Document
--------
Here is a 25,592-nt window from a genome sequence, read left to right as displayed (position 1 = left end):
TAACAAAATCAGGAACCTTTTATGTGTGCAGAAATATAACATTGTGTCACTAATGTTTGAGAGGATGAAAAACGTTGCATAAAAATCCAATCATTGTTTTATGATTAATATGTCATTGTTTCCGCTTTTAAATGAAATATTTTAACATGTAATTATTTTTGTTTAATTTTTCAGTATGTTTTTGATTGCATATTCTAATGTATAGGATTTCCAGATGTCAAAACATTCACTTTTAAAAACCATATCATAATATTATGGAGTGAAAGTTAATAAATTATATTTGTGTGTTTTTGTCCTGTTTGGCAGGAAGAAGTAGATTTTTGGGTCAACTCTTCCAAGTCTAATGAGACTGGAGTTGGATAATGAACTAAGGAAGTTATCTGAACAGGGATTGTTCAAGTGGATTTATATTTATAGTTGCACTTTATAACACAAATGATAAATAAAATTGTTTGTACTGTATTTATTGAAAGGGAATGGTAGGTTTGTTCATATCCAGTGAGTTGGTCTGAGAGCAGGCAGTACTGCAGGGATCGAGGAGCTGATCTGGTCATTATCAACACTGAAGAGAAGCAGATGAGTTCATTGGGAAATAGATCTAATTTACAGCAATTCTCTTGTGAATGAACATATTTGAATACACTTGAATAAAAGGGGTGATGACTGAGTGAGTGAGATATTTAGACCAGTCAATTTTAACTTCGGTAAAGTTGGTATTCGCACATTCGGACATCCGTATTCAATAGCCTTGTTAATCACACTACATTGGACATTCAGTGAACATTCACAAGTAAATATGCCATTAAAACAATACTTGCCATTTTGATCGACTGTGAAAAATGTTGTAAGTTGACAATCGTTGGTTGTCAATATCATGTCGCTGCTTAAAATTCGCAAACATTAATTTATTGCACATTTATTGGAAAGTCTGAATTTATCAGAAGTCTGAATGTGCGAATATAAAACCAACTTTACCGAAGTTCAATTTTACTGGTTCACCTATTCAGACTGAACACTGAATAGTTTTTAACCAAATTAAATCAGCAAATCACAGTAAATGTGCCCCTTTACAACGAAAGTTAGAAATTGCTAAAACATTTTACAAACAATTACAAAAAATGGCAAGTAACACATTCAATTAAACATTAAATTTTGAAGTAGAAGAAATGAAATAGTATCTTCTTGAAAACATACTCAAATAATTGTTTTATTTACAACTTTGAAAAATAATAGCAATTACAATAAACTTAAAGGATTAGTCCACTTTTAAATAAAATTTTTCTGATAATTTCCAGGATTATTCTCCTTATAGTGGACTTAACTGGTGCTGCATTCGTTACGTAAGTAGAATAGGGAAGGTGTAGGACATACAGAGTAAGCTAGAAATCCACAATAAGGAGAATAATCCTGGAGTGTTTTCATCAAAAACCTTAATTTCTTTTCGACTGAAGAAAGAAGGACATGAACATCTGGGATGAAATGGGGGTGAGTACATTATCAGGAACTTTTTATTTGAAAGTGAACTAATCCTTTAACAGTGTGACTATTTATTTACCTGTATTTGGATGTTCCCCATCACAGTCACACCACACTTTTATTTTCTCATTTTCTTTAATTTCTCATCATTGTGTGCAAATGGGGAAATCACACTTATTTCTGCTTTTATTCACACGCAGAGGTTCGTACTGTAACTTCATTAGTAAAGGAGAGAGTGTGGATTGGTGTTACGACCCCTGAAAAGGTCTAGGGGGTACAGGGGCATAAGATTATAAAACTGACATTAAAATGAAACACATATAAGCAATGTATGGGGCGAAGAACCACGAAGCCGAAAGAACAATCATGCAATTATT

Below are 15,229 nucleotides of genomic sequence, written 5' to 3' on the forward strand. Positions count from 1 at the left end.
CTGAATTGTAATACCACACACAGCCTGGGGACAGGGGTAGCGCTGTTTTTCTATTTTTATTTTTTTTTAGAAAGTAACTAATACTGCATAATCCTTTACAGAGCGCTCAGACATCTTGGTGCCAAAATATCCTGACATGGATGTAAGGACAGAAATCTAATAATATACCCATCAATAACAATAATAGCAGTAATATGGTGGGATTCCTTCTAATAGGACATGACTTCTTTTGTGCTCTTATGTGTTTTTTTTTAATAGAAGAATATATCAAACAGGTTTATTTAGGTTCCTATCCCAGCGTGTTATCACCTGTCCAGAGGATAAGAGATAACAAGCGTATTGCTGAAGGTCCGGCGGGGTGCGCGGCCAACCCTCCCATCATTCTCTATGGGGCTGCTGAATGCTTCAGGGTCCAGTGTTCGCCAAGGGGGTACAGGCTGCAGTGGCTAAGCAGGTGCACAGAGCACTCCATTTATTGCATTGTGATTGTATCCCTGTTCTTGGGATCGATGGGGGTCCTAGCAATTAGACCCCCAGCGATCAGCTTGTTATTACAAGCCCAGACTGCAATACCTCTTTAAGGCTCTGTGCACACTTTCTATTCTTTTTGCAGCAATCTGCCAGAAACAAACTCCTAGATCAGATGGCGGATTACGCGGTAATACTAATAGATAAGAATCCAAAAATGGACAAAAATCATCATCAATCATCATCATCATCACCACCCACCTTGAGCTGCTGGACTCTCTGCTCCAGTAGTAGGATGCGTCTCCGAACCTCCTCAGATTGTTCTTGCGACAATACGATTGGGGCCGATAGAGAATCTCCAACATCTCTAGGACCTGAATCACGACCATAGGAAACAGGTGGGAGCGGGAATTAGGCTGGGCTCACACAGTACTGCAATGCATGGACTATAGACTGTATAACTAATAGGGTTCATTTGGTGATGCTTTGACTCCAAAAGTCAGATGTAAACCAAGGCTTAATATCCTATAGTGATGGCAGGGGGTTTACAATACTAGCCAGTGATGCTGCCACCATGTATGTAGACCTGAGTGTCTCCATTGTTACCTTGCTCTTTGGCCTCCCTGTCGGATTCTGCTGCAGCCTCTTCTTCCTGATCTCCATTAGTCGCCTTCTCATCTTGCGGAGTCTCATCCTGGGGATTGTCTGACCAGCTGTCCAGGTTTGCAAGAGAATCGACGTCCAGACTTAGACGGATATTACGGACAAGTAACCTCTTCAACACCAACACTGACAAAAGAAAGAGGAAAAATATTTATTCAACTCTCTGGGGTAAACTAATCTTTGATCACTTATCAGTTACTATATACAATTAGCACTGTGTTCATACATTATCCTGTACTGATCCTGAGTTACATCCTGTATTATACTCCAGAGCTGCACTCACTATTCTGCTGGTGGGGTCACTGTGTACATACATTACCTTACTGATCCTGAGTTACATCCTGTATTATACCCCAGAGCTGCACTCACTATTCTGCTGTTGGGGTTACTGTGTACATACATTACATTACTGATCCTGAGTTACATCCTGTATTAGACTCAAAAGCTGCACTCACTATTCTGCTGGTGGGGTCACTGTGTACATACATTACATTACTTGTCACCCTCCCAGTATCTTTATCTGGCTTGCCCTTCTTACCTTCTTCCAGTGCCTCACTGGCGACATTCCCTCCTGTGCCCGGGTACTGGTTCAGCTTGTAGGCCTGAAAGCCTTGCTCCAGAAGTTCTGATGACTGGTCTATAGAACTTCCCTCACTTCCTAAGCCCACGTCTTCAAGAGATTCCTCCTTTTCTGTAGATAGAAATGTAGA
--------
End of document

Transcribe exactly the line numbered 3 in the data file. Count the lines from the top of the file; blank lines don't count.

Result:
Below are 15,229 nucleotides of genomic sequence, written 5' to 3' on the forward strand. Positions count from 1 at the left end.